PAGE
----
# Intermediate Algebra Syllabus

COURSE DESCRIPTION: This course is designed for students who have mastered
elementary algebra. It focuses on linear and absolute value equations; inequalities,
functions; rational exponents ; radicals; complex numbers; solving and graphing of
quadratic equations and inequalities; and solving systems of linear equations and
inequalities.

PREREQUISITES: MTH 075 or equivalent

CREDITS: 4.00 * * Credits do not apply toward graduation

REQUIRED MATERIALS (CHECK WITH BOOKSTORE FOR LATEST EDITION):
Click on the bookstore for the campus which you are attending each class.
Pemberton Campus Bookstore
Mt Laurel Campus Bookstore

INTENDED COURSE LEARNING OUTCOMES/COURSE GOALS /CORE COMPETENCIES:
1. Graph an equation and determine slope and intercepts.
2. Write a linear equation in slope-intercept form and determine if two lines and parallel,
perpendicular, of neither.
3. Calculate the domain and range of a relation and determine if the relation is a
function.
4. Identify and sketch transformations of graphs of functions.
5. Solve and graph inequalities in one variable .
6. Solve compound inequalities and absolute value equations and inequalities.
7. Solve and graph linear inequalities in two variables.
8. Solve a system of equations graphically, by substitution , and by the elimination
method.
9. Apply the properties of exponents to simplify algebraic expression and to evaluate
and/or simplify expressions with rational exponents.
10. Write numbers in scientific notation.
12. Simplify radical expressions by rationalizing and by using the Multiplication and
Division Properties .
13. Write the square roots of negative numbers in I form and perform operations on
numbers in I form.
14. Solve quadratic equations by factoring, completing the square, using the Quadratic
Formula, and extracting square roots.
15. Graph parabolas and determine the vertices of parabolas by completing the square.
16. Determine the domain of a rational function.
17. Add, subtract, multiply, divide, and simplify rational expressions.
18. Solve rational equations containing constant and variable denominators .
19. Determine horizontal and vertical asymptotes of rational functions and sketch graphs
of rational functions.

GENERAL EDUCATION GOALS INTRODUCED/REINFORCED IN THIS COURSE:
2. b. Students will construct graphs and charts , interpret them, and draw appropriate
Conclusions.

TOPICAL OUTLINE FOR THE COURSE:

Introduction to Graphs and Functions
1. Ordered Pairs as Solutions ; the Distance Formula; The Midpoint Formula
2. Graphs of Equations
3. Slope; Parallel and Perpendicular Lines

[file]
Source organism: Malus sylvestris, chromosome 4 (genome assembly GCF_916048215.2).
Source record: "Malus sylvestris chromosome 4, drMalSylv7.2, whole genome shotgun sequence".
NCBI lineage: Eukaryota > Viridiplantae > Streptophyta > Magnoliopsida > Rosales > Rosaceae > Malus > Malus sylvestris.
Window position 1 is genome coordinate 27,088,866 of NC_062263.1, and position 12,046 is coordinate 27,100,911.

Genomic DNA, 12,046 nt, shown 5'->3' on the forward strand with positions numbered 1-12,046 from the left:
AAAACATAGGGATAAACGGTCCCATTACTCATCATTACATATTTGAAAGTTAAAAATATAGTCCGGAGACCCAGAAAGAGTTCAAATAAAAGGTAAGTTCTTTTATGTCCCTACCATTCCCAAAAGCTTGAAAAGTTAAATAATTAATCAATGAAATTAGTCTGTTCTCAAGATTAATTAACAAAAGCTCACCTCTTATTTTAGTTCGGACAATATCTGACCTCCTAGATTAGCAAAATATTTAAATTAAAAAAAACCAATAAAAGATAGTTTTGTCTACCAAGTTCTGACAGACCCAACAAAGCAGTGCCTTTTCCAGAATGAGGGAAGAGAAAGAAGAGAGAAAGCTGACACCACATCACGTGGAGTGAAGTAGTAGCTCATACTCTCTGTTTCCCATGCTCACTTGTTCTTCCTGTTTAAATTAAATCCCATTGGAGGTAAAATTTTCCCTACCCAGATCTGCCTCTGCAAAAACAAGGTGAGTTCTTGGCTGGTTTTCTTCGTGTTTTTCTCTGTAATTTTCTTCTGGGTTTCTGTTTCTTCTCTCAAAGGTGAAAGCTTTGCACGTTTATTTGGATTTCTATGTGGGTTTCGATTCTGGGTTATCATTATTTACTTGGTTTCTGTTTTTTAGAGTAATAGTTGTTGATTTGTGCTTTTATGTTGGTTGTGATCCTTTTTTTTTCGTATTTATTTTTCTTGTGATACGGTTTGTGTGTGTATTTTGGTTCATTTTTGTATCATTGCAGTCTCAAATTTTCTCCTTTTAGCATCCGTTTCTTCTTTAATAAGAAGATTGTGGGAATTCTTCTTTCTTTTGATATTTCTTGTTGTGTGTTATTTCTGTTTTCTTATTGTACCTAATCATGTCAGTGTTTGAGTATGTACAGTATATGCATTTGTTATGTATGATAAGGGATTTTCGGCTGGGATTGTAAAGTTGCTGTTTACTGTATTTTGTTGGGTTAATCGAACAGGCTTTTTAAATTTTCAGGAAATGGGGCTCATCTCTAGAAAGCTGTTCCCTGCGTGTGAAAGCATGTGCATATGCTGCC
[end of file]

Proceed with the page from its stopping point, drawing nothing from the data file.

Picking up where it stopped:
4. Relations, Functions, and Function Notation; Finding the Domain of a Function
5. Graphs of Linear and Piecewise-Defined Functions; Vertical Line Test
6. Transformations of Functions

Linear Functions, Equations, and Inequalities; Systems of Linear Equations and
Inequalities
1. Writing Equations of Lines
2. Linear Inequalities in One Variable: Solving Linear and Compound Inequalities
3. Solving Absolute Value Equations and Inequalities
4. Solving a System of Equations in 2 Variables by Graphing, Substitution, and
Elimination
5. Graphs of Linear Inequalities in 2 Variables and Systems of Linear Inequalities
in 2 Variables

1. Integer Exponents and Scientific Notation
6. Complex Numbers and Operations with Complex Numbers

1. The Factoring and Square Root Methods
2. Completing the Square
3. The Quadratic Formula; the Discriminant
4. Graphs of Quadratic Functions; Sketching a Parabola
5. Quadratic Inequalities in One Variable

Rational Expressions and Rational Functions
1. Simplifying Rational Expressions
2. Multiplying and Dividing Rational Expressions
3. Adding and Subtracting Rational Expressions
4. Solving Rational Equations
5. Graphing Rational Functions

Course Activities:

• Course activities vary from course to course and instructor to instructor. Below is
a listing of some of the activities students can anticipate in this course:
• Writing assignments: students will analyze current issues in the field using
current articles from the popular press as well as library research including
electronic resources databases.
• Speaking assignments: students will present research individually or in groups
using current technology to support the presentation (e.g., PowerPoint
presentation); students will participate in discussions and debates related to the
topics in the lessons. Discussions may also focus on cross-cultural and legalethical
dilemmas as they relate to the course content.
• Simulation activities: Trends and issues will analyzed for their ethical as well as
social or legal significance . Students might role-play common situations for
classmates to analyze. Current news articles may be used to generate discussion.
• Case Studies: Complex situations and scenarios will be analyzed in cooperative
group settings or as homework assignments.
• Lectures: This format will include question and answer sessions to provide
interactivity between students and instructor.
• Speakers: Representatives from various related fields may be invited to speak.
• Videos: Related topics will provide impetus for discussion.
 Prev Next